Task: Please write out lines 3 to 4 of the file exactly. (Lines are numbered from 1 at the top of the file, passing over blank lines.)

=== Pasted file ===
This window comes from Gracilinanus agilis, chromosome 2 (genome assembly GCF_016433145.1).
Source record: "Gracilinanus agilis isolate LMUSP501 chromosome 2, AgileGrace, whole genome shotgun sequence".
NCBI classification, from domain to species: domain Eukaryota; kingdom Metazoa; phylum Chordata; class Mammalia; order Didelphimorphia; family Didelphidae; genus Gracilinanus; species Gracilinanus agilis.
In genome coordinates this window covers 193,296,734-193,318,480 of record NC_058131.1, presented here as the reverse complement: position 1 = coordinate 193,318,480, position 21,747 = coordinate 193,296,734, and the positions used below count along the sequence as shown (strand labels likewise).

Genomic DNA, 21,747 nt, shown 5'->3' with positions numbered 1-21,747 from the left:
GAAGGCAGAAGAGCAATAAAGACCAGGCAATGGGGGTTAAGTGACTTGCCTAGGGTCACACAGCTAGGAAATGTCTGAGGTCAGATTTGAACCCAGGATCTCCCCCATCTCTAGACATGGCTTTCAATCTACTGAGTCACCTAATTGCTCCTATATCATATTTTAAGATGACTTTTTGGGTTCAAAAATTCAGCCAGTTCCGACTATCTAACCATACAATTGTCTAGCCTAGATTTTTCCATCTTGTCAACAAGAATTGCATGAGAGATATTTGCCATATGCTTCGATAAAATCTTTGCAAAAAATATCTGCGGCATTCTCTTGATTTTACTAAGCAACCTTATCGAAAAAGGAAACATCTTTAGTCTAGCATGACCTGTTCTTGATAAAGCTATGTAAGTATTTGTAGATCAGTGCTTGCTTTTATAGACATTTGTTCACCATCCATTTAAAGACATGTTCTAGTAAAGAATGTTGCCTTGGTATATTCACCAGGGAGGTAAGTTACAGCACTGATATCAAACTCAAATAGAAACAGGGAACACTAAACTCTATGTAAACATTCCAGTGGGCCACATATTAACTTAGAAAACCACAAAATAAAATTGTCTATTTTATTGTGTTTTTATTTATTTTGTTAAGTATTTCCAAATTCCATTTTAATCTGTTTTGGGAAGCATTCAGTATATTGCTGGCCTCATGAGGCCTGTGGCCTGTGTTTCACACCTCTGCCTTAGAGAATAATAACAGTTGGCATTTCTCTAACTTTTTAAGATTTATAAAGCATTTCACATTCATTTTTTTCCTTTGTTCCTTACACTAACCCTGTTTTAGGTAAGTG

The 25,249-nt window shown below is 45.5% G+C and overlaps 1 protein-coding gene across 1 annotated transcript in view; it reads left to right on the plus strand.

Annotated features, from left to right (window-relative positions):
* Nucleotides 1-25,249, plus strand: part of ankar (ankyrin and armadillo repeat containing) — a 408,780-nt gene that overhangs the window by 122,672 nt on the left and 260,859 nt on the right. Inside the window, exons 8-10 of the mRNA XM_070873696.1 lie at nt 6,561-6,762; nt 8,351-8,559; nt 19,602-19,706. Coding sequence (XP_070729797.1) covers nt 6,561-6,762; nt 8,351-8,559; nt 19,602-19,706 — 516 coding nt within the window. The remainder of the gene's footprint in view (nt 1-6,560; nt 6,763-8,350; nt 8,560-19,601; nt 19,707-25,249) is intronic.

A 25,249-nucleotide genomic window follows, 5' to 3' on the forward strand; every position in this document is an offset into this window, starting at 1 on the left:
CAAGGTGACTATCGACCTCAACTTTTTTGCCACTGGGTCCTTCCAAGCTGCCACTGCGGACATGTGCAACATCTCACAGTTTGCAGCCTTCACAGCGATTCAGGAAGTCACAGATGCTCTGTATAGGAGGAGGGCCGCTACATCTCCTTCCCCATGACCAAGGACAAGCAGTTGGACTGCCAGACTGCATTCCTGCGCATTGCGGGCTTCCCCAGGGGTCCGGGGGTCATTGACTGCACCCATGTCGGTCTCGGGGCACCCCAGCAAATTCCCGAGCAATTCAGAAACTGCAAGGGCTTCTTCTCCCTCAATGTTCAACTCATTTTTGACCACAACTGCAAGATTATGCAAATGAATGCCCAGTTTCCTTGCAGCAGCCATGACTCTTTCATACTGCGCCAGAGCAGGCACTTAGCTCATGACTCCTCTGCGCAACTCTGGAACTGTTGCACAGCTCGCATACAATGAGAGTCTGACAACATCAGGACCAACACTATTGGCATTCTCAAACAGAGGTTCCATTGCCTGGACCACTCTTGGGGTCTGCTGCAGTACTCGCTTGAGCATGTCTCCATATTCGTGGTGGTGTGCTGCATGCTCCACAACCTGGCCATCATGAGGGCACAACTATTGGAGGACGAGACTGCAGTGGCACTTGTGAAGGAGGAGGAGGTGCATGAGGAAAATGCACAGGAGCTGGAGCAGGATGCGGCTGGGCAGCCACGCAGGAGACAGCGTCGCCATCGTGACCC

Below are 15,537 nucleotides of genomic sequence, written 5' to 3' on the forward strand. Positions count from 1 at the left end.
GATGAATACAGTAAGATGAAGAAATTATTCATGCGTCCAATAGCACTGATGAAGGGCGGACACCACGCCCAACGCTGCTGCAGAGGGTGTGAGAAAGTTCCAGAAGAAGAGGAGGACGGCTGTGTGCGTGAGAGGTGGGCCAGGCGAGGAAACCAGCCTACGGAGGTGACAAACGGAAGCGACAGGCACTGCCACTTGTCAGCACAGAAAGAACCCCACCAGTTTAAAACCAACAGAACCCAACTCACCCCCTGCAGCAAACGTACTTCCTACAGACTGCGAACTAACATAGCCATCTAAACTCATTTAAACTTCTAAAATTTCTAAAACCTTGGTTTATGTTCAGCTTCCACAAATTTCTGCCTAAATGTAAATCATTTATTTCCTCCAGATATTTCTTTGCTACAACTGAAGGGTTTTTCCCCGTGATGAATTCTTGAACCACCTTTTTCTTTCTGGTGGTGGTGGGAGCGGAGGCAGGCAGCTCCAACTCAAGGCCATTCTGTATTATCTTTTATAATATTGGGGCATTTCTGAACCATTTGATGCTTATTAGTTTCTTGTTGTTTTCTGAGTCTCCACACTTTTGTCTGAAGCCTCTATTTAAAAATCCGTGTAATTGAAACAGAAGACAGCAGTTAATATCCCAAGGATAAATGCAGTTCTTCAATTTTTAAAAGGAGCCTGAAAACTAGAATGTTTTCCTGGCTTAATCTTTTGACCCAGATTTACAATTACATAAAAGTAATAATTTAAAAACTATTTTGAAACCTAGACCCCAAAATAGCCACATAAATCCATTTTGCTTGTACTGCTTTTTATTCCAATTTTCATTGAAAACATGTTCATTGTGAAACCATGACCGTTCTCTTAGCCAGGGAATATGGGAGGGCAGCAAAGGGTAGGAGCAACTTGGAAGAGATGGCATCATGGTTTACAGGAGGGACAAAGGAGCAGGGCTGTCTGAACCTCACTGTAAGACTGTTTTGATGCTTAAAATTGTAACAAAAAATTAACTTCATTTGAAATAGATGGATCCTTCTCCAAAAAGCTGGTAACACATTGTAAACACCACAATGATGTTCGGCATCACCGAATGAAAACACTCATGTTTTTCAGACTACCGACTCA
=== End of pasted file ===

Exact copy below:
NCBI classification, from domain to species: domain Eukaryota; kingdom Metazoa; phylum Chordata; class Mammalia; order Didelphimorphia; family Didelphidae; genus Gracilinanus; species Gracilinanus agilis.
In genome coordinates this window covers 193,296,734-193,318,480 of record NC_058131.1, presented here as the reverse complement: position 1 = coordinate 193,318,480, position 21,747 = coordinate 193,296,734, and the positions used below count along the sequence as shown (strand labels likewise).